On January 5th, Armenians around the world - including the approximately one and a half million Armenian-Americans living in the United States - celebrate Christmas Eve. At St. Mary's Armenian Church, one of Washington, D.C.'s two Armenian churches, Christmas Eve services are embellished by a teen bell choir that performs both American and Armenian Christmas music.
There are ten teenagers in St. Mary's bell choir. All but two of them were born in Armenia and immigrated to the United States with their families within the last ten years. Choir director Leon Khoja-Eynatyan says participating in the group keeps the teenagers connected to their Armenian roots.
“They learn, first of all, they learn the Armenian liturgy, we don't just play the music part, we also learn the words - we don't use them, but we learn the words because we need to know the text for better understanding of the music, and we play a lot of Armenian folk music.”
During the Christmas season, the bell choir performs seasonal music in church, and also holds concerts to introduce American audiences to Armenian carols.
Mr. Khoja-Eynatyan's 15-year-old daughter Tatevik is a member of the choir. She says she loves both the musical and the social aspects of bell ringing.
“It's lovely, it's fun. I don't know - just the atmosphere of it all. I like the people. I love the group.”
Tatevik, who plans to be a psychologist when she grows up, says she wants to retain her Armenian culture and identity.
“Oh, all the way. I mean, I've been Armenian since I was born, so that would kind of make that… Well, I mean, there's like an Armenian community here, and that helps. Like, you're not alone.”
In addition to playing bells, Tatevik Khoja-Eynatyan is also a percussionist, and usually the featured drummer during the bell choir's rendition of one of America's favorite Christmas songs, The Little Drummer Boy.
Another member of the choir is sixteen-year-old Seda Ambarzumian, who immigrated to the United States eleven years ago. Although she says she loves living in America, Seda also wants to retain her Armenian identity.
“I definitely do, because I think it's a very important part of my life right now, to be able to say that I'm Armenian and to stand up for my Armenian beliefs. And I want that to continue on in generations for my family, also.”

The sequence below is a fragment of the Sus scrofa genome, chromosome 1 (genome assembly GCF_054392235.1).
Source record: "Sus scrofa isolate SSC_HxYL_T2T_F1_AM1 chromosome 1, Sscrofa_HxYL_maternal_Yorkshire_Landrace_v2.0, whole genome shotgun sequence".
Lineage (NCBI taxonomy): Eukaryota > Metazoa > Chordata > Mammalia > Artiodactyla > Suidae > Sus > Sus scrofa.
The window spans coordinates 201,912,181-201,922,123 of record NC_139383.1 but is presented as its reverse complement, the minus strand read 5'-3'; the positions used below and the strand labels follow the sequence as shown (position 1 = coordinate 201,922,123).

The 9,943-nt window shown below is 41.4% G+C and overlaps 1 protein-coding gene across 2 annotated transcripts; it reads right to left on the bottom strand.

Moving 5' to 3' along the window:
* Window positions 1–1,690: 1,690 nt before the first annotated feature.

Seda says one of the things she appreciates most about the United States is its ethnic diversity.
“I like that it's a sort of melting pot of different cultures, and I like how everyone can preserve their culture while not living in their homeland.”
Seda Ambarzumian says that her American friends at school respect her for maintaining her culture in the American melting pot.
“They're very supportive of it, because I always drill it into their heads, and I started an Armenian club at my school, so it's kind of hard for them not to notice.”
While the members of the teen bell choir go to American schools and have many American friends, Seda says in their free time they tend to gravitate to activities with other young Armenians.
“We have ACYOA juniors club, which is just teenagers that are Armenian, and we participate in different things such as Bible readings, and hold different events, and also we have different Armenian activities. Different artists come and visit, and different people showing their talents. I like to do as much Armenian activities as possible.”
Among the numbers performed by the Armenian teen bell choir is another seasonal favorite, the Carol of the Bells, based on a traditional Ukrainian Christmas carol.
Christmas Eve 平安夜
teen bell choir n. 青少年手钟团
liturgy [5litE(:)dVi] n. 礼拜仪式
folk music 民俗音乐
carol [5kArEl] n. 欢乐的歌，颂歌
identity [ai5dentiti] n. 身份
percussionist [pE5kQFEnIst] n.［音］打击乐器乐手
rendition [ren5diFEn] n. 表演，演唱
ethnic [5eWnik] adj. 人种的，种族的
diversity [dai5vE:siti] n. 多样性
melting pot 熔炉
gravitate [5^rAviteit] v. （受）吸引
Ukrainian [ju(:)5kreinjEn] adj. 乌克兰的